After a year of teachers using the I Create What I Believe! program (ICWIB) in classroom settings, collecting data, and tracking results, the pilot study is finished! We will begin posting the results on our website (http://icreatewhatibelieve.com/) over the next several weeks. For now, I would like to talk briefly about the Labyrinth, one of the exploratory activities, because several teachers were surprised by how many students had difficulty doing this seemingly simple drawing activity.
The Labyrinth, http://www.innereyepublishing.com/support/labyrinth.html, has its roots in yogic breathing and labyrinth walking. Using a pencil or pen for exploration, this exercise helps detect and resolve sensory integration and coordination problems. In an ideal situation, our senses work together providing us with accurate information so that we can respond to a given situation most effectively. Unfortunately there are many places this cooperative information gathering system can break down.
If individuals are emotionally hurt by what they see, hear, or feel, one of their senses can withdraw from active involvement with the environment. When this happens their other senses will try to compensate; but good intentions can’t prevent the absent information from biasing the brain’s interpretation of a situation. It is also important to remember that if we acquire inaccurate beliefs about the world or ourselves in our early and formative years, this too can misconstrue our perceptions, affect our sensory integration and subsequently hamper learning, our decision-making, and performance.
In the Labyrinth exercise, movement of the pencil is driven by the breath. This helps individuals become more aware of their breathing, and learn to purposely use their breath to increase brain activity and focus, decrease stress and anxiety, and perceive situations with more clarity. Since learning problems often stem from poor sensory integration, or poor coordination between the body and mind, regular practice of this activity can help students gain deeper insight into their learning challenges and also help their systems recalibrate for more efficient operation.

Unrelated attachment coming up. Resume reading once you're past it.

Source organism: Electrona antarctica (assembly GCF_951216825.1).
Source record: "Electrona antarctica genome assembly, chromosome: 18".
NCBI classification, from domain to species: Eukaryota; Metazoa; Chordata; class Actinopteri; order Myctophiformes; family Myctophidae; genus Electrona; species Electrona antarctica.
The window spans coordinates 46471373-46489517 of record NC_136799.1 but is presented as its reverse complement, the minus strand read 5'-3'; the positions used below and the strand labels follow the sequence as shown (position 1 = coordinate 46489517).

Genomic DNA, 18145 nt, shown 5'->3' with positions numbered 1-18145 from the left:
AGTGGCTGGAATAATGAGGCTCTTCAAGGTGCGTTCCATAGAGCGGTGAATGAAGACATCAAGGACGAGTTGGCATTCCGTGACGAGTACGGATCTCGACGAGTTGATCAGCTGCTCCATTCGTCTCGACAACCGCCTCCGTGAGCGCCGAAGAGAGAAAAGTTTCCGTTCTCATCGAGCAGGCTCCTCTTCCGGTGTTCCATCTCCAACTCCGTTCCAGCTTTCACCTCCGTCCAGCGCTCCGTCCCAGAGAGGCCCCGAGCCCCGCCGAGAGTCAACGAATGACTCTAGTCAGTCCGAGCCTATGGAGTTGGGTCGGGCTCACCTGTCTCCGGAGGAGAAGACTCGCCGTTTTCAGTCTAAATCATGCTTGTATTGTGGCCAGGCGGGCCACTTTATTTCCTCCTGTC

“…Breathing is more than a mechanical reflex of oxygen exchange; it is the basis for all of our cellular functions, our energetic well-being, even our emotional health…When we’re continually stressed out, our mind and body become frozen in a chronic state of fight-or flight: we consistently react as if we’re surrounded by a pack of wild animals…Deep breathing is a key to breaking the vicious cycle of fight-or-flight…” –Mitchell Gaynor, Sounds of Healing
Several teachers were surprised by how difficult this activity was for many students—especially students that had ADD and ADHD. If you think about it, the reason is obvious—the system is in a state of stress–either lacking enough energy to maintain focus, or having too much energy to manage a stable focus. Whatever the reason, this activity can help individuals learn how to use the breath to move out of fight-or-flight, activate their conscious problem-solving mind and increase their sensory awareness.
Today we are blessed with a wealth of information about learning challenges, and also a wealth of possible solutions. Though often this information is difficult for children or adults to understand and fully integrate because it isn’t presented in a fashion that encourages them to gain sensory insight to their system’s malfunction. Consequently, they can be left with the feeling that they are less than, instead understanding that they have a uniquely wired brain with unique capacities that other may lack. The ICWIB program activities gives the child or adult an opportunity to see, explore and understand their own mind’s errors and create viable solutions on their own. This can be a very empowering experience!
I personally use the labyrinth daily because it helps me quickly slow down my breathing, activate my parasympathetic nervous system, and regain clarity anywhere or any time I become confused, or stressed. As I mentioned in my interview with John McComb, (http://icreatewhatibelieve.com/media.html) simple tools that I can use at the moment of disturbance work best for me. The experience is similar to pushing the reset button on the computer.
For more information about the ICWIB program and pilot study